How good was Elvis vocally

Thursday was the 30th anniversary of Elvis Presley's death. Bernd Krause, who grew up in Niederoderwitz, is a contemporary witness and big fan. "But always!", His eyes light up when he is confronted with the question of whether Elvis is the "King of Rock’n’Roll" for him. As a music teacher at the grammar school in Salzwedel in the Altmark region, Krause knows all about it. About the fact that Elvis was the initial spark for a new style of music called Rock’n’Roll. About Elvis influencing all of the rock and pop music that followed. And that Elvis was the groundbreaking figure for youth culture that began in the 50s.

And at the same time Krause embarks on a journey into his own past. “Elvis was my youth idol,” says the 63-year-old, referring to the hairstyle, the dance style, the music. “Maybe the forbidden was the reason for my interest,” he muses. The native of Chemnitz was also fascinated by the “eroticism in the voice”. Bernd Krause tried to imitate his role model vocally. "I knew it would go down well with the audience."

Very popular band

And he had many listeners. Because in his youth at the beginning of the 1960s he was the singer of the Benny Kraus sextet. "We were a couple of friends and just got started," said Krause. Sometimes even without knowing the grades. "Rock’n’Roll was the most important thing." "The youth wanted to hear rock'n'roll," Krause looks back. The only alternative at that time was the large orchestras wanted by the state. The Benny Kraus Sextet, on the other hand, offered loud music with lots of movement on the stage. And: It played forbidden songs. This included the pieces by Elvis Presley. He was V. E. - prohibited import. The band still played his songs like "Love me tender" and "Tutti Frutti". Our own tape recordings of the original titles, which were broadcast by “Radio Luxemburg”, which can be received via shortwave, served as a template.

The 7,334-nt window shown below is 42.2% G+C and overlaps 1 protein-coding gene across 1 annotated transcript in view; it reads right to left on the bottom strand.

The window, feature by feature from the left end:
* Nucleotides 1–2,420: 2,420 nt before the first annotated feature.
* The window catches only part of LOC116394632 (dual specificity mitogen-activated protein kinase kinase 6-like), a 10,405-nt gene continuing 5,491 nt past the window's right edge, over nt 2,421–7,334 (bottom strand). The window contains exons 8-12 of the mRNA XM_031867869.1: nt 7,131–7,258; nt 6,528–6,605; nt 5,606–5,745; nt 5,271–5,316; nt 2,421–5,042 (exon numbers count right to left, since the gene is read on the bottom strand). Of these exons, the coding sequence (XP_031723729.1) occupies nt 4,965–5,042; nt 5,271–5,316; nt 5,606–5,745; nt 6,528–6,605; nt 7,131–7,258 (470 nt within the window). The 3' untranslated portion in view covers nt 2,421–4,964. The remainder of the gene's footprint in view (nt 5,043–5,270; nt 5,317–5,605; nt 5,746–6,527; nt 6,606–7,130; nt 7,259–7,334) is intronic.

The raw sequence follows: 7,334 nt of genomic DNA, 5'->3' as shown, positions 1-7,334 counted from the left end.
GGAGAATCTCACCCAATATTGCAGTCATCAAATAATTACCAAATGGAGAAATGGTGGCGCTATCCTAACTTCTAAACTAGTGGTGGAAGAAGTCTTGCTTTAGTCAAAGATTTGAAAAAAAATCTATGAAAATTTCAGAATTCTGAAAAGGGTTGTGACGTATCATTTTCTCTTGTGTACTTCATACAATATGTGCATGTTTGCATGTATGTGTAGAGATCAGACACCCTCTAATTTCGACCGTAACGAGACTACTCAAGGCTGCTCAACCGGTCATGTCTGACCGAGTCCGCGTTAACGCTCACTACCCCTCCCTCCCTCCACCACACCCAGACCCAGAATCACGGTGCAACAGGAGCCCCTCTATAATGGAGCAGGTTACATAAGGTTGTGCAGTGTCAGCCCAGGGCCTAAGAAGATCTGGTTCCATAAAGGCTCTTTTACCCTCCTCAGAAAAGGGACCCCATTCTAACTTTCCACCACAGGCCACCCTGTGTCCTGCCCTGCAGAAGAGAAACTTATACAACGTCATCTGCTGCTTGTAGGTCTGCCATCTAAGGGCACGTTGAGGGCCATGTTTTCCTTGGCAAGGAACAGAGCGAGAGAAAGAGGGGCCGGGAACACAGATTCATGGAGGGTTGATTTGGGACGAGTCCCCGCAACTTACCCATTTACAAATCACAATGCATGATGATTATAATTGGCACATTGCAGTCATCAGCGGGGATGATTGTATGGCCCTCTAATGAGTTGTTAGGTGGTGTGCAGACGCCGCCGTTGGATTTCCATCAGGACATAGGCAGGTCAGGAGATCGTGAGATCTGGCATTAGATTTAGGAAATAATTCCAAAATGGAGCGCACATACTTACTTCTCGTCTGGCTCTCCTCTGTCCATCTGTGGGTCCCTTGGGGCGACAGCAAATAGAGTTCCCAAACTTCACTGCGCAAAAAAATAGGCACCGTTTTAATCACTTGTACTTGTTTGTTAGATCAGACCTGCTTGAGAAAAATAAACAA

The Benny Kraus Sextet hit a nerve with the youngsters. “We were heroes,” Krause recalls. But the concerts also aroused displeasure. Rock’n’Roll was officially frowned upon. The accusation against the musicians was: "Spreading American culture". The newspapers wrote about the "monkeys in red coat." Bernd Krause had to join the Zittau district council as band leader. The group received two warnings and was finally banned from playing in the mid-1960s. Krause himself was also banned from studying law, his preferred subject.

So he decided to study music and German as a teacher. When he left his native Upper Lusatia in favor of Rostock, where he was studying, he also turned his back on the wild band years. However, interest in Elvis never went away. The records, CDs and video cassettes in his Salzwedel apartment are evidence of this. "I still like to sing Elvis songs - in company or with my students."

The author works for Volksstimme